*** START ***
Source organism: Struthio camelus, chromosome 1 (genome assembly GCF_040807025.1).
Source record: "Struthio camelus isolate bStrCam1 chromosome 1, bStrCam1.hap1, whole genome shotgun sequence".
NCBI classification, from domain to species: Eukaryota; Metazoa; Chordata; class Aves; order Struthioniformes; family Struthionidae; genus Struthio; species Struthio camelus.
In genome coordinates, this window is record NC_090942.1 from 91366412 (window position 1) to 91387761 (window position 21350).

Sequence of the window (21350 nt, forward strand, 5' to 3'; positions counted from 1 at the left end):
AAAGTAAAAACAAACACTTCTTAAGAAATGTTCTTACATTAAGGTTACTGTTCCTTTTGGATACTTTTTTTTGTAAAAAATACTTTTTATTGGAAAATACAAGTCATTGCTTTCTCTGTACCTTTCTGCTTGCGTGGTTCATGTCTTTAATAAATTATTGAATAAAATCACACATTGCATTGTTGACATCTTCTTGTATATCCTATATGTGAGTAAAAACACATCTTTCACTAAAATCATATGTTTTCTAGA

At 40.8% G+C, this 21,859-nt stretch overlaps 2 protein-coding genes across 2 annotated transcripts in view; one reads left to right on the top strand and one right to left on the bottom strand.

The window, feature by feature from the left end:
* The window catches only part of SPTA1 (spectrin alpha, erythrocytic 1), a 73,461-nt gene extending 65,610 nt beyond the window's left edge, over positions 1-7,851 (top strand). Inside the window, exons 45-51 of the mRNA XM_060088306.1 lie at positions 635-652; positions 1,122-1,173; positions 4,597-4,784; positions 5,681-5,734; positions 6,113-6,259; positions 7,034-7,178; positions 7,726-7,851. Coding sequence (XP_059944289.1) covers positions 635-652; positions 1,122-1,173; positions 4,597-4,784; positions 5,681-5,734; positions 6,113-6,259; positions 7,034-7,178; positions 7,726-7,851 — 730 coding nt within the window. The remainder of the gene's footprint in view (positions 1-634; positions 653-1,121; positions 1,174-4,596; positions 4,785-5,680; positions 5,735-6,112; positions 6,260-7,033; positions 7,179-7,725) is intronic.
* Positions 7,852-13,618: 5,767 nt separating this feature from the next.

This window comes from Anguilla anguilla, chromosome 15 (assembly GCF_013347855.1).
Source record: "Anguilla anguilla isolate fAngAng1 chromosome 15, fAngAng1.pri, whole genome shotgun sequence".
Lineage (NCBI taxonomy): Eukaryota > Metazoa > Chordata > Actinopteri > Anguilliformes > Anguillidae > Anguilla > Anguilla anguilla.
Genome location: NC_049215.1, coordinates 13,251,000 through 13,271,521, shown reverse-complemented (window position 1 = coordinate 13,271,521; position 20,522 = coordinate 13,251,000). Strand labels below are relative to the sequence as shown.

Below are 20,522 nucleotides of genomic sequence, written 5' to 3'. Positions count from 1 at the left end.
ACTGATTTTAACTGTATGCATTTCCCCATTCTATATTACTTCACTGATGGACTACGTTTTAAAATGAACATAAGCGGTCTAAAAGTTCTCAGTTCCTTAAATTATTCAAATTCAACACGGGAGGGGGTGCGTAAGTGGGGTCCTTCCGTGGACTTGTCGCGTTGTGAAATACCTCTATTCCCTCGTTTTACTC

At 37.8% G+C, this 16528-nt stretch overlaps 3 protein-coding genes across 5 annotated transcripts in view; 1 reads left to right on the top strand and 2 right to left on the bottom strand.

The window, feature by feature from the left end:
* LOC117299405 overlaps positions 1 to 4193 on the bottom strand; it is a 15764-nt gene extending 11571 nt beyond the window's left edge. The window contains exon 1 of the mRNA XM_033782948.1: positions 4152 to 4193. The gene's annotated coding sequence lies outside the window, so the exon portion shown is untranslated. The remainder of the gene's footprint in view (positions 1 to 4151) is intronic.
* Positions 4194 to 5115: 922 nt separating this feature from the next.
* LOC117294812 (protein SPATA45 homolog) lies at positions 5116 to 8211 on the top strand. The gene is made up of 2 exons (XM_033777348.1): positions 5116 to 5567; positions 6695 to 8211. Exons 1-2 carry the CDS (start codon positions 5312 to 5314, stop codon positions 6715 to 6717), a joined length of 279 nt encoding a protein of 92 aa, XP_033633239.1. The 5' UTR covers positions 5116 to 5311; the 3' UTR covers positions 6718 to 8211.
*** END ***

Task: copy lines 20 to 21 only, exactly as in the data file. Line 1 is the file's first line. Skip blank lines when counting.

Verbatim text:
* Positions 4194 to 5115: 922 nt separating this feature from the next.
* LOC117294812 (protein SPATA45 homolog) lies at positions 5116 to 8211 on the top strand. The gene is made up of 2 exons (XM_033777348.1): positions 5116 to 5567; positions 6695 to 8211. Exons 1-2 carry the CDS (start codon positions 5312 to 5314, stop codon positions 6715 to 6717), a joined length of 279 nt encoding a protein of 92 aa, XP_033633239.1. The 5' UTR covers positions 5116 to 5311; the 3' UTR covers positions 6718 to 8211.